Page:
Today’s guest picture is another from my brother’s visit to Chester last month. Chester is a very photogenic town.
Our spell of dry weather continued today, although it was generally rather grey.
Mrs Tootlepedal spent almost all day helping with some archaeological work at the Roman fort at Broomholm, a couple of miles out of the town. A visiting expert is doing a methodical survey of the site and this requires a grid of cords to be laid on the grass for him to follow to ensure that his machine is covering the whole site and not leaving any gaps. A team of volunteers rushes about moving the grids as he moves along and it is hard work for them.
I am still not quite at my peak so I was happy to leave her to this and so I stayed at home and enjoyed some treacle scones which Dropscone brought round to go with a cup or two of coffee.
After he left, I had a walk round the garden. The sedum has come out but too late to attract any butterflies this year and the nerines are going over and producing berries.
The dahlias continue to flourish as we have still not had any cold nights.
And I am able to find fresh raspberries to eat every day from our autumn fruiting bushes. They are not covered and the birds are happy to leave plenty for me to eat. They have got a very good flavour this year.
Apart from the white clematis on the fence which is really strong, there are two other clematis in bloom but they are not very spectacular.
I went back inside and spent some peaceful time watching the birds in general and in particular trying to catch a coal tit in flight with variable success.
They are extremely nippy little birds.
The sunflower hearts have attracted a lot of customers and I counted ten goldfinches at one time.
Blue, coal and great tits are constantly visiting and it hard to say whether it is a few birds coming often or larger numbers coming now and again. I have seen four blue tits at once and three coal tits but only one or two great tits at the same time.
I didn’t catch a great tit in action today.
I was delighted to see two or three greenfinches visiting.
I stopped watching the birds and put on some leek and potato soup to cook for my lunch and then took another turn round the garden.
The soup came out well and fortified by a bowl of it with some bread and cheese, I went off for a short pedal around my now customary Canonbie route.
I was delighted to feel a bit of sunshine on my face shortly after I had got going and then almost instantly dismayed to feel drops of rain. However both the sun and rain soon disappeared and I was left pedalling along in very light winds under a grey sky.
I really like this tree at the Bloch Farm which is a riot of golden colour….
…but why only part of the tree has changed colour is a mystery to me.
As I was deliberately not pedalling very fast, my mind began to wander onto the current political situation here and in the United States and the responsibility of the print, broadcast and on-line media for a lot of the mess that we are in and this made me so cross that I found by the time that I had got to Canonbie, almost without realising it, that I was making quite good time.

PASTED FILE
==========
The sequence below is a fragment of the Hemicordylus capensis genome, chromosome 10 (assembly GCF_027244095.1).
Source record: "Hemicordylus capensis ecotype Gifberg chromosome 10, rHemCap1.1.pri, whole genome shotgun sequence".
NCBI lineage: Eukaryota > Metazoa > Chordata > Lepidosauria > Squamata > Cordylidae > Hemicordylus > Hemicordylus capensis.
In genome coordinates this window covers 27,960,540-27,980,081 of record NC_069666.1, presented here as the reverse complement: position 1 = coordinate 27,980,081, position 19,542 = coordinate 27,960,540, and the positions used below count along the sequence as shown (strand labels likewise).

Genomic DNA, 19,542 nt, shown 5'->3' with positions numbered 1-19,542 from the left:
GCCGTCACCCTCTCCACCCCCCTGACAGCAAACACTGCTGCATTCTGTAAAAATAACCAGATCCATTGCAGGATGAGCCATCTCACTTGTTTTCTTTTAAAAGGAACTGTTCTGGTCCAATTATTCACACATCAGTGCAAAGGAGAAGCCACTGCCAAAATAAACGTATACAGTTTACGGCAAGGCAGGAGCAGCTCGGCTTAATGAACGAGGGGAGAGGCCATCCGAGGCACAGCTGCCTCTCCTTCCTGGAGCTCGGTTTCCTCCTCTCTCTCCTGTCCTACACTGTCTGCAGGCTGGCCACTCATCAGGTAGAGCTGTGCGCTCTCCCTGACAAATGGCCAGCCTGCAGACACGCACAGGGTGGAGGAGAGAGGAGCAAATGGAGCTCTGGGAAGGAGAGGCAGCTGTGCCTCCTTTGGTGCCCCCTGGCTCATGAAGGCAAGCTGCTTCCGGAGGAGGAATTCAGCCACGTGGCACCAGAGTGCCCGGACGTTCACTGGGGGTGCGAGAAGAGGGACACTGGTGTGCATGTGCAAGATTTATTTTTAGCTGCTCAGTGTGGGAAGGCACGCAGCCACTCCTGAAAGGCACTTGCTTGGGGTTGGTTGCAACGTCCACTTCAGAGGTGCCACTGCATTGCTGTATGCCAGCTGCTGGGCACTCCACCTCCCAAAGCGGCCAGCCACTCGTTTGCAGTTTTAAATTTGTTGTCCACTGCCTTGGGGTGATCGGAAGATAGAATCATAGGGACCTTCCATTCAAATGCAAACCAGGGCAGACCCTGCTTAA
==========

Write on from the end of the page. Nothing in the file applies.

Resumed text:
This wasn’t the plan so I stopped to relax and enjoy the view up river at Byreburnfoot from a grassy bank…
…and when I looked down, I saw that the grass was well sprinkled with fungus.
Mrs Tootlepedal’s view that the 20/21 October might be peak autumn colour time seems to be pretty well founded, although there is still quite a lot of green about as well as good colour. I stopped again to see what the view of Irvine House looked like today.
I cycled into the town and made a final stop to admire the little burst of riverside colour at the Town Bridge.
I had time to have a shower and get changed before Mrs Tootlepedal returned from her hard day’s work and then I cooked a smoked sausage risotto and two baked apples for our tea as I thought that she needed a good rest and some looking after.
During the day, while I was looking out of the ktichen window, I saw blackbirds, dunnocks, sparrows, jackdaws. a collared dove, greenfinches, goldfinches, blue tits, great tits, coal tits and a wren (which posed for two seconds and flitted off as soon as I made a move for my camera). On top of these there were also some chaffinches…
…but nothing like the number I would expect. They are usually by far the most numerous bird in our garden and I am beginning to wonder if they have had a bad year. It may be that there is still plenty of food for them out in the country but I can’t say that I have passed many large flocks of them as I have been cycling around lately.
I checked the RSPB garden bird watch results for Scotland and chaffinches came second this year so there doesn’t seem to be a crisis and we shall see what happens when the weather gets colder.
Meanwhile the flower of the day is a vibrant dahlia (with friend)…
…and in spite of everything, the flying bird of the day is one of our few chaffinches.